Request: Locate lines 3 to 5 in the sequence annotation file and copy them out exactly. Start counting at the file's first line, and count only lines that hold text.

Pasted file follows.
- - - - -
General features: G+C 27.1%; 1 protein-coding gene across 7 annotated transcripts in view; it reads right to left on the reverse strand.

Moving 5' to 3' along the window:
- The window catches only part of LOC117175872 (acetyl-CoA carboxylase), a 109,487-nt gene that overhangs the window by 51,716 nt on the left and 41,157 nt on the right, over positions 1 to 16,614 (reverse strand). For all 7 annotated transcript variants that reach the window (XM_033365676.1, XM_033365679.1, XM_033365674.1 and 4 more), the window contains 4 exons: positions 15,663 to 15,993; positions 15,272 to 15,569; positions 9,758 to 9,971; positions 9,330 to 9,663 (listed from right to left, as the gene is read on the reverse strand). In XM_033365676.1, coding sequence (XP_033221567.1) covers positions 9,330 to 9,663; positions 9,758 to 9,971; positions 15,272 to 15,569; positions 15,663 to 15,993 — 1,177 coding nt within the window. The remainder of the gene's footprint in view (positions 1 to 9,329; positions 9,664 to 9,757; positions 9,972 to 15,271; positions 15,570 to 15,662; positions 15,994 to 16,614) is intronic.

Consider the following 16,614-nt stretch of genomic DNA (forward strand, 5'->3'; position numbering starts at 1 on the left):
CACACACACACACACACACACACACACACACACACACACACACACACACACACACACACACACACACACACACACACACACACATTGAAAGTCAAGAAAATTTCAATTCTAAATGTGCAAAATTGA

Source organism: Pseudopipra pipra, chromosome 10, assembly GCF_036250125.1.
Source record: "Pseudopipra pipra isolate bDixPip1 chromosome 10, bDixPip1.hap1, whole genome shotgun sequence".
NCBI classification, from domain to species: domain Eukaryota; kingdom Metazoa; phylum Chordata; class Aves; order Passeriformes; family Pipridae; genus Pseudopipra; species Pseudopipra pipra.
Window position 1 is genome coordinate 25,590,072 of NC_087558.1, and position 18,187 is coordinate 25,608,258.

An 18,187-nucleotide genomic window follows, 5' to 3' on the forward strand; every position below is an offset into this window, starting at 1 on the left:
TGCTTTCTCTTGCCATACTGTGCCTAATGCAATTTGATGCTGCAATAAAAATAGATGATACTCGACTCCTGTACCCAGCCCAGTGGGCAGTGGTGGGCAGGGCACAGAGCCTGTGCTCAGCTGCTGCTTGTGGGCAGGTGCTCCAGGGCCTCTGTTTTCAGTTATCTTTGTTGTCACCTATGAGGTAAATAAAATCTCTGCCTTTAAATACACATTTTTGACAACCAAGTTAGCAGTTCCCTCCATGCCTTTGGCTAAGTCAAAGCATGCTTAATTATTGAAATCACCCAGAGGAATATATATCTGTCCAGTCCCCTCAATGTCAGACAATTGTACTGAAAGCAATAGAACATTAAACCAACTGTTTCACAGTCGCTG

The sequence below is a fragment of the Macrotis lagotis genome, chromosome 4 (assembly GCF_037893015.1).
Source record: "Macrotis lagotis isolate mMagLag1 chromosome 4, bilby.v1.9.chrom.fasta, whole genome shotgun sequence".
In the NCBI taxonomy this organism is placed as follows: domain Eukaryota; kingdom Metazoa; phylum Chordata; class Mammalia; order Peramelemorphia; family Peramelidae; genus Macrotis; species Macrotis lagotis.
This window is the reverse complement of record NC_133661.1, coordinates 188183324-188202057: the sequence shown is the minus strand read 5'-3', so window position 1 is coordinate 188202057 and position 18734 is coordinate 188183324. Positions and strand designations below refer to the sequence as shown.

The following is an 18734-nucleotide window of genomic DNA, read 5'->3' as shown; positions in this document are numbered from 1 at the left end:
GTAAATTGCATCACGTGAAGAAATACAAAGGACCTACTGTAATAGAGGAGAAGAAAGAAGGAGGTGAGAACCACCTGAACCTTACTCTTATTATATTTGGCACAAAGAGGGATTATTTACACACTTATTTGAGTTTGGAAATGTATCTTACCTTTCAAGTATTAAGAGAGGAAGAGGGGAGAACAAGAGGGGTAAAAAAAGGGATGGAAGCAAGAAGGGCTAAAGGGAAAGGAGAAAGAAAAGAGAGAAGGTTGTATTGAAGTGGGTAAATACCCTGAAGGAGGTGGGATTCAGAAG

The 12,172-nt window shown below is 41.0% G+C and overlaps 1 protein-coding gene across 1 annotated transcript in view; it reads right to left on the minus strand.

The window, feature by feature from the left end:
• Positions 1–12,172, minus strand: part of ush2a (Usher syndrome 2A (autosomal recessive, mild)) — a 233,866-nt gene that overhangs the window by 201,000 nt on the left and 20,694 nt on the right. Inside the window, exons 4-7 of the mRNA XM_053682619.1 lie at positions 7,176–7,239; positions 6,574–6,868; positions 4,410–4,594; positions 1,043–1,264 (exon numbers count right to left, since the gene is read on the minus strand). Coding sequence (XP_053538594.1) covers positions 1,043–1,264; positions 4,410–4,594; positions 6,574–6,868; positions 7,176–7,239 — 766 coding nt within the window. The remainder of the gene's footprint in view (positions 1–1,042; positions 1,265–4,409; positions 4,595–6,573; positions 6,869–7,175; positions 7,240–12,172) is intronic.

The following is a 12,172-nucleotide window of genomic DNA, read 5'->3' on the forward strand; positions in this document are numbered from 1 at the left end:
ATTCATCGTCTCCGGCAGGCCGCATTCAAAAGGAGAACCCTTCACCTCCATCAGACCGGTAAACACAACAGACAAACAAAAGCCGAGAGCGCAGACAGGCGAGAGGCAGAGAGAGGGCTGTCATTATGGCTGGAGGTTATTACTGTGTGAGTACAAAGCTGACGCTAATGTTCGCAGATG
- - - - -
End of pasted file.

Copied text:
- The window catches only part of LOC117175872 (acetyl-CoA carboxylase), a 109,487-nt gene that overhangs the window by 51,716 nt on the left and 41,157 nt on the right, over positions 1 to 16,614 (reverse strand). For all 7 annotated transcript variants that reach the window (XM_033365676.1, XM_033365679.1, XM_033365674.1 and 4 more), the window contains 4 exons: positions 15,663 to 15,993; positions 15,272 to 15,569; positions 9,758 to 9,971; positions 9,330 to 9,663 (listed from right to left, as the gene is read on the reverse strand). In XM_033365676.1, coding sequence (XP_033221567.1) covers positions 9,330 to 9,663; positions 9,758 to 9,971; positions 15,272 to 15,569; positions 15,663 to 15,993 — 1,177 coding nt within the window. The remainder of the gene's footprint in view (positions 1 to 9,329; positions 9,664 to 9,757; positions 9,972 to 15,271; positions 15,570 to 15,662; positions 15,994 to 16,614) is intronic.

Consider the following 16,614-nt stretch of genomic DNA (forward strand, 5'->3'; position numbering starts at 1 on the left):
CACACACACACACACACACACACACACACACACACACACACACACACACACACACACACACACACACACACACACACACACACATTGAAAGTCAAGAAAATTTCAATTCTAAATGTGCAAAATTGA